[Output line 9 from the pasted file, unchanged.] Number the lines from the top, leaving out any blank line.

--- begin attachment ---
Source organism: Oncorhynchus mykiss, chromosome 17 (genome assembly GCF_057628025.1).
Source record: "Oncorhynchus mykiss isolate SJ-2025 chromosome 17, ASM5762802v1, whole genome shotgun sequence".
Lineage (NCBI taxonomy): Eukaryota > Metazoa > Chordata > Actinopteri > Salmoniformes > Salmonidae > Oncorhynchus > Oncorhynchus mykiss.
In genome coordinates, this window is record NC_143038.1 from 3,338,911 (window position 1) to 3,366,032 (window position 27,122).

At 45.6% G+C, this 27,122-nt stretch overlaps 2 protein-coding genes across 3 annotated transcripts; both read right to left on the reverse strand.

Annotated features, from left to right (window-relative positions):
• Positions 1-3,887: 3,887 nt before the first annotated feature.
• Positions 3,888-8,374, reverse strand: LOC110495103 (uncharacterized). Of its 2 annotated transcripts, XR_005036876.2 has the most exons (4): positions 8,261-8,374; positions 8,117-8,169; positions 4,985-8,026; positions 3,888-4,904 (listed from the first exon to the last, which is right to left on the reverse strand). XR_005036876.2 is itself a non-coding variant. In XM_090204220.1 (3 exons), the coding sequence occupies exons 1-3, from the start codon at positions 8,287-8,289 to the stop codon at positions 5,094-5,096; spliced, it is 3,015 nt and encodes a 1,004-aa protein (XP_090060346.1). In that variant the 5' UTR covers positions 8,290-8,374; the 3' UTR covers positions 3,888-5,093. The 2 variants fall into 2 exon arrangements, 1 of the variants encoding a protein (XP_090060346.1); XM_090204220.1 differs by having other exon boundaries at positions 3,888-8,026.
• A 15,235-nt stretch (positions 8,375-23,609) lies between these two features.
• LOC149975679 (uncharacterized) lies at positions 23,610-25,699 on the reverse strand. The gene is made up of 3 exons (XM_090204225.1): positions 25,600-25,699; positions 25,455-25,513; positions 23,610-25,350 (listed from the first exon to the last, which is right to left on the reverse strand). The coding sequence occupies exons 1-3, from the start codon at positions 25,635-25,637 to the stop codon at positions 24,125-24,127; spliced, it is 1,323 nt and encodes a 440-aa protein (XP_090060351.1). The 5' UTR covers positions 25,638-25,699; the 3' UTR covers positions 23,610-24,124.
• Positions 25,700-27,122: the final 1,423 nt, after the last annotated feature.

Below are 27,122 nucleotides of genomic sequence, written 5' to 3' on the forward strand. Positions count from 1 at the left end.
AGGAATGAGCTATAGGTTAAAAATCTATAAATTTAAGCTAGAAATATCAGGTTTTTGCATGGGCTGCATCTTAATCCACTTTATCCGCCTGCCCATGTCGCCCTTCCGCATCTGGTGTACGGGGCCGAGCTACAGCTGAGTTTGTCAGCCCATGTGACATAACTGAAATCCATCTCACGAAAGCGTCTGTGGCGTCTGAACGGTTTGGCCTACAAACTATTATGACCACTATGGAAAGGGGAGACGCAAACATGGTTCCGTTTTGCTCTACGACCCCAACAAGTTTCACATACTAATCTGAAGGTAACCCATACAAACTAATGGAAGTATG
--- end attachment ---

• A 15,235-nt stretch (positions 8,375-23,609) lies between these two features.